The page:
Housing minister Brandon Lewis has announced reforms of selective licensing schemes for landlords in whole boroughs or cities, meaning that local councils’ decision-making powers have been restricted.
Since 2010, local councils have been able to license landlords in entire boroughs or jurisdictions, in a bid to tackle issues such as anti-social behaviour in alleged hotspots. This caused a huge rise in the amount of schemes being launched.
However, councils will now need Government approval before implementing a licensing scheme, if they want to license a whole area or large proportion of the market. This is suspected to be over 20% of either the geographical area covered by the council or the local private rental sector. The changes come into force on 1st April 2015.
Landlords Triumph over Selective Licensing Reforms
The National Landlords Association (NLA) has been continuously lobbying against the schemes since 2010. It also published a report on the state of landlord licensing around the country in February.
The report highlights a sharp increase in blanket licensing schemes since 2010, but also emphasises a lack of enforcement actions by local councils. The NLA also found a connection between the political control of councils and their tendency to license landlords.
Chief Executive Officer of the NLA, Richard Lambert, says: “We’ve argued solidly since 2010 that councils have been abusing their power to push through blanket licensing schemes. Today’s announcement means that if a council intends to license a large proportion of its housing it will first need to show the case stands up to independent scrutiny.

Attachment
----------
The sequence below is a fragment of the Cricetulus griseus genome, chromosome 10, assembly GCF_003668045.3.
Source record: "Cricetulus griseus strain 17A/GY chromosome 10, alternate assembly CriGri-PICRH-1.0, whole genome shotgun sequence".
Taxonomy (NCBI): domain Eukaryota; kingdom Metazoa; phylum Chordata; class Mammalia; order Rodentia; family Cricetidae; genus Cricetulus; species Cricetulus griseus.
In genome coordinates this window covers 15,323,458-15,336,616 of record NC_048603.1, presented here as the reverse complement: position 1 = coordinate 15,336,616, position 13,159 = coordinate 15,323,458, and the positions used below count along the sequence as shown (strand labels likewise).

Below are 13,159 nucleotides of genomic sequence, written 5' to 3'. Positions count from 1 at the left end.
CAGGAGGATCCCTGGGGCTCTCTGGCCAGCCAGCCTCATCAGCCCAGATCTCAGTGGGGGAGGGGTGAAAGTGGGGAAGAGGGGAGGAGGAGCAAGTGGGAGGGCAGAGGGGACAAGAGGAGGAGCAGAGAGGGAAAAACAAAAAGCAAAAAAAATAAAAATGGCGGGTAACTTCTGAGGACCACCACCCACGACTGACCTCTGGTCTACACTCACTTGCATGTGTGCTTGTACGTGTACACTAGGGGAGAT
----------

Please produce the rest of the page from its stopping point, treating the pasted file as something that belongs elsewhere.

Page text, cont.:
“The Government was the first to see a copy of our licensing report, and we’re delighted they have listened to our case because at present, the driving force behind licensing landlords seems to be the political will of a given local council, regardless of the evidence.
“Many local councils won’t like this decision one bit, because until now they’ve been their own judges, and the only way for landlords to challenge them has been through the difficult and complex route of judicial review.
“Landlords are getting fed up with being unfairly targeted and made responsible for problems such as anti-social behaviour when in reality they have little effective control over the issue, except by eviction. Hopefully this now means that councils who are serious about tackling poor property standards and anti-social behaviour will first look to the extensive existing legal powers they already have to combat the issues.”1